My unprintable musings on the "tentative ruling" in AbbVie v. Kitson (a/k/a the "Vicodin jerseys" case)
A reporter recently asked for my views on AbbVie v. Kitson (a/k/a the "Vicodin jerseys" case -- complaint available here, current docket available here), in which Judge Consuelo B. Marshall of the U.S. District Court for the Central District of California has issued a "tentative ruling" in favor of the plaintiff. You might recall that the pharmaceutical company AbbVie filed suit late last year to stop the sale of the shirt on the right:
My response to that reporter ended up being quite a bit longer and more theoretical than I had planned. Since there's no way the majority of that commentary will be printed, I've decided to post it here (in slightly modified form). Voilà:
UPDATE: Photos, below, courtesy of Staci Riordan -- who live-tweeted portions of the event under #UVAFashionLaw -- and David Faux. Special thanks to Professor Dotan Oliar for moderating the morning panel, and to the editorial board of the Virginia Journal of Law & Technology for the invitation and hospitality!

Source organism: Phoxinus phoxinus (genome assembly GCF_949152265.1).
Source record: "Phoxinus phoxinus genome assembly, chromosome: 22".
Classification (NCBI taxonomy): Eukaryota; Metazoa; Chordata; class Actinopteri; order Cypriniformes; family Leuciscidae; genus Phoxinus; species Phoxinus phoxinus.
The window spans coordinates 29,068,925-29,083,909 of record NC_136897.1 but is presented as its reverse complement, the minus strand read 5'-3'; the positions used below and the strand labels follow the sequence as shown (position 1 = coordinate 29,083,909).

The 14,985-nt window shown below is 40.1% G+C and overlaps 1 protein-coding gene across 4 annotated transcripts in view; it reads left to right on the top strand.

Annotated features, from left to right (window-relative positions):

Federal court: The term "Tiffany setting" might be generic, and the question is (probably) one for a jury (+ AmLaw gives me ink)
Yep, that sounds about right.
LAW OF FASHION sends a hearty "thank you" to Jan Wolfe, reporter at The Litigation Daily (an American Lawyer publication), for giving me some "told you so" props in his article, "Will Tiffany Regret Suing Costco?", which examines Judge Laura Swain's recent decision in the Tiffany v. Costco case.
An inauspicious start to the new year: Audemars Piguet v. Swiss Watch Int'l, 12 Civ. 5423 (S.D.N.Y. Jan. 6, 2014)
It may be a Happy New Year for many, but not for Swiss Watch International, Inc. Earlier this week, Judge Harold Baer (he of the decisively pro-fair use decision in Authors Guild v. HathiTrust, which happened to cite and quote an amicus brief filed by my firm) issued a troubling trade-dress ruling in favor of luxury timepiece purveyor Audemars Piguet. (Judge Baer's January 6th Opinion & Order in the watch litigation is embedded below and posted on Scribd.)
As this writer, one Charles E. Colman, finishes up his Fall 2013 undergraduate course, "Fashion and Power" (having already wrapped up teaching responsibilities for the law school semester), he is well into the process of developing a syllabus for a new graduate-level course on fashion history and theory, to be offered in Spring 2014 through NYU's M.A. Program in "Visual Culture: Costume Studies."